Contact, Trade and Disease

Inuvialuit contact with Europeans began indirectly in the late 18th century. Alexander Mackenzie was the first to enter their territory. He never met them, but he did report (via Dene informants) that the Inuvialuit were already receiving Russian iron ware from Alaskan Inuit traders at this early date. Later they traded with Mackenzie River Dene for Hudson's Bay Company goods, and by 1850 were trading directly with the HBC at Fort MacPherson. By the late 1860s, a visitor reports that 300 or 400 Inuvialuit were visiting the post each trading season.

They received more than trade goods. The first infectious diseases may have hit the Inuvialuit as early as the 1840s, caught from Hare Indians with whom eastern Inuvialuit were trading. A better documented epidemic (perhaps measles or scarlet fever) struck in 1865, followed three years later by "typhus or some nervous fever." By 1889, when the whalers arrived in the western Arctic, the Inuvialuit population was already in serious decline.

The blanket toss is a traditional Inuvialuit activity seen here being performed during the1992 Arctic Summer Games held in Inuvik.

With the arrival of the whalers this decline became precipitious. The whalers were American, based in Seattle, and between 1889 and the beginning of the First World War they book about 1500 bowhead whales from Canadian waters. Because of the distances involved they usually over-wintered in the Western Arctic, particularly at Herschel Island off the north Yukon coast, where up to fifteen ships could be found most winters. This brought them into close contact with Inuvialuit, who were employed as whalemen and caribou hunters, and rewarded with a wealth of trade goods. Traditional material culture was transformed by the importation of repeating rifles, canvas tents, American clothing, whale boats, and even food supplies such as flour, tinned meat, coffee, and syrup. The pace of disease quickened, and after two particularly lethal measles epidemics in 1900 and 1902, Kittigazuit and other large traditional villages were abandoned. In 1905, the Royal Northwest Mounted Police reported that the Inuvialuit population had been reduced to 250 people, about 10% of what it had been a hundred years earlier. By 1910 there were only 150.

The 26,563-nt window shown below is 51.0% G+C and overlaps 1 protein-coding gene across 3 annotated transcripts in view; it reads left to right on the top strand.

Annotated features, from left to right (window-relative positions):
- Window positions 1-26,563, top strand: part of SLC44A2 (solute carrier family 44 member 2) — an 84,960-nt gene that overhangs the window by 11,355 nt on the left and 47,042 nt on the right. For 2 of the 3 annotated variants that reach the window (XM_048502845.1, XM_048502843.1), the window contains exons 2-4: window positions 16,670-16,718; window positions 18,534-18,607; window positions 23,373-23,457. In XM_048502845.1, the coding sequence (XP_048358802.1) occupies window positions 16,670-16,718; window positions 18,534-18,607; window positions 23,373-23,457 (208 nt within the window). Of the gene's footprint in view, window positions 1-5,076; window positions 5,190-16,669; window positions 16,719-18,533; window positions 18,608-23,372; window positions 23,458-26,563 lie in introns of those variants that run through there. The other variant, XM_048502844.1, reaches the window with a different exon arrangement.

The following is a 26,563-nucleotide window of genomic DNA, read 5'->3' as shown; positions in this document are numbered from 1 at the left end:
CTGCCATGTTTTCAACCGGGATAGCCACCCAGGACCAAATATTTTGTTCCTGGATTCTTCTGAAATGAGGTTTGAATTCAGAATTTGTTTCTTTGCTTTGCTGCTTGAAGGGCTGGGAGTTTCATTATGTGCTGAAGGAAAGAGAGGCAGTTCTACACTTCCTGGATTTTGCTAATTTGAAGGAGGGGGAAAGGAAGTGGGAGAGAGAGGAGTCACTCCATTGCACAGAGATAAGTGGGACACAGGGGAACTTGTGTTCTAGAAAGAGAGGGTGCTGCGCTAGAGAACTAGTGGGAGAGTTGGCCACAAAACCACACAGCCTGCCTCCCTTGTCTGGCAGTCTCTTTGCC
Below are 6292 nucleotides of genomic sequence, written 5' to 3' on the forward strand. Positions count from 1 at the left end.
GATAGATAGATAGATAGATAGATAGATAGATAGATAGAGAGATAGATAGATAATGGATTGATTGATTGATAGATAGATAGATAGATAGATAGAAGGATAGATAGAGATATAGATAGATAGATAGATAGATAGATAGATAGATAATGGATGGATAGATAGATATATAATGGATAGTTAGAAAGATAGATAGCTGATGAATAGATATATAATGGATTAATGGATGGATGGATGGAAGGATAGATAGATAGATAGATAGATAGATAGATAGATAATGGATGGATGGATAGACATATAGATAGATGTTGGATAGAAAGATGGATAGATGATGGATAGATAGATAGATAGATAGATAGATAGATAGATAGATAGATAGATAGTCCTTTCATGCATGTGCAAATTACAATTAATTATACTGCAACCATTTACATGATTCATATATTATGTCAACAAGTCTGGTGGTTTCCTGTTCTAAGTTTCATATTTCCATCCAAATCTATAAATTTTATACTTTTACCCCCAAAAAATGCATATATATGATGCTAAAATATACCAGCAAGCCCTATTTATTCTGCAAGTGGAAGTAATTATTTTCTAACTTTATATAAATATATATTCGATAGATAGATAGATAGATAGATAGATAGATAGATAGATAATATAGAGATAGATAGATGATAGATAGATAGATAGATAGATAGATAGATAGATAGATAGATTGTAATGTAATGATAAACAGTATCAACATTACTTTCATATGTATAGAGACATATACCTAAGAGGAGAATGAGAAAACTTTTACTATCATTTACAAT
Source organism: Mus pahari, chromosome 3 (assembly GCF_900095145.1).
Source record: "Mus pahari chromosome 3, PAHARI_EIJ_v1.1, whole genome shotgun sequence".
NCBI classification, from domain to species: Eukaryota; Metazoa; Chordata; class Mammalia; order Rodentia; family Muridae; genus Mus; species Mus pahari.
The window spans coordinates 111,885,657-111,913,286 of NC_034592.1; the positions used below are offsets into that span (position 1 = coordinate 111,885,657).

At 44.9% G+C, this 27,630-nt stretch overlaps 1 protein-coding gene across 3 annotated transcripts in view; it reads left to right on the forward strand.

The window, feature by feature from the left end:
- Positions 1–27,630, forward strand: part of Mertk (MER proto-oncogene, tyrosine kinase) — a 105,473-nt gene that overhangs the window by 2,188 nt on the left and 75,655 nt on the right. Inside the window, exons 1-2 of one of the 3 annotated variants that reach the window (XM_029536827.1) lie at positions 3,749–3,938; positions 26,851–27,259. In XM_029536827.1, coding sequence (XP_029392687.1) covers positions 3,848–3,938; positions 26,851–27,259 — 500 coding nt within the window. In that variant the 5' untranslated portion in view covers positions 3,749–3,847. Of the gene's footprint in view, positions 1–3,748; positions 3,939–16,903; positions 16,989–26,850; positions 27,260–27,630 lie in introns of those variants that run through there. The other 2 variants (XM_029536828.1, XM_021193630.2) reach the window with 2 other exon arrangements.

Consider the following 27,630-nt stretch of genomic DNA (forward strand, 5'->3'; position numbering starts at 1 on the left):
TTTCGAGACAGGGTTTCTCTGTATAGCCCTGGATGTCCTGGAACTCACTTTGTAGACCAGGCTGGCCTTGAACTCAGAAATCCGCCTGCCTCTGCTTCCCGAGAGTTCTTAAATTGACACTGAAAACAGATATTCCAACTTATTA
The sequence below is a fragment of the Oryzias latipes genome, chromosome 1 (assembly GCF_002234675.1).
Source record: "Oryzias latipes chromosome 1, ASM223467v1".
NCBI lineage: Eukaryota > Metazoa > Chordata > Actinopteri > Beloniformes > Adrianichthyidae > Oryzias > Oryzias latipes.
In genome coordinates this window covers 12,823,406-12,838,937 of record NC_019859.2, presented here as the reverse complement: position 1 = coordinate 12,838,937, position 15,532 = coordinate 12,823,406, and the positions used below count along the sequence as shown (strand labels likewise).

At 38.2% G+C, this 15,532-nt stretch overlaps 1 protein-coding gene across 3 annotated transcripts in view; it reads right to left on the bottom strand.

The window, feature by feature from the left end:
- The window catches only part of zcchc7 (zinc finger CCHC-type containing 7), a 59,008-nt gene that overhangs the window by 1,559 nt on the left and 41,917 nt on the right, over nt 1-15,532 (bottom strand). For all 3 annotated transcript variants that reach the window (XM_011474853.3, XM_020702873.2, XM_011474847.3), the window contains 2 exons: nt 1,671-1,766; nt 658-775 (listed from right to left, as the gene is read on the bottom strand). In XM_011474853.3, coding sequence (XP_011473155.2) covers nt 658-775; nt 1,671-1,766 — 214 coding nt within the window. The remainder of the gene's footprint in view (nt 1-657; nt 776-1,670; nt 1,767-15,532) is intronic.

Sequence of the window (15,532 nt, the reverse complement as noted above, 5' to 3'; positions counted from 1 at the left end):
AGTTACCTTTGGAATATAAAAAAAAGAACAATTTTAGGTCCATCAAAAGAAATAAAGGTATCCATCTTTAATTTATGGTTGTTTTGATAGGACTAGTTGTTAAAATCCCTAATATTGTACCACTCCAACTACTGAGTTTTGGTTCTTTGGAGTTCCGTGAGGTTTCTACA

At the same time as they were being decimated by disease, the Inuvialuit were also inundated by Alaskan Inuit, attracted to the Mackenzie area by the prospects of employment with the whalers and fleeing a disastrous collapse in the caribou population of their own country. Many of them settled in the Mackenzie Delta, where the muskrat trapping was particularly good. Relations with the local Inuvialuit were sometimes less than cordial. The Inuvialuit particularly disliked the Alaskan practise of using poison when trapping, and used shamanic magic to keep the newcomers from discovering the caribou resources east the Mackenzie River. But in the long run, the two groups inter-married and merged, so that today few Inuvialuit do not have ancestors in both groups.

A New Balance

In 1984, the Inuvialuit signed The Inuvialuit Land Agreement with the Federal Government, giving them legal title over their territory. And they now number, once more, about 2500 people, and live in modern towns and villages with frame houses, snowmobiles, and VCRs. With the collapse of the oil industry in the 1980s employment prospects in the Western Arctic are not good, but at least the people are once more in at least partial control of their own destinies.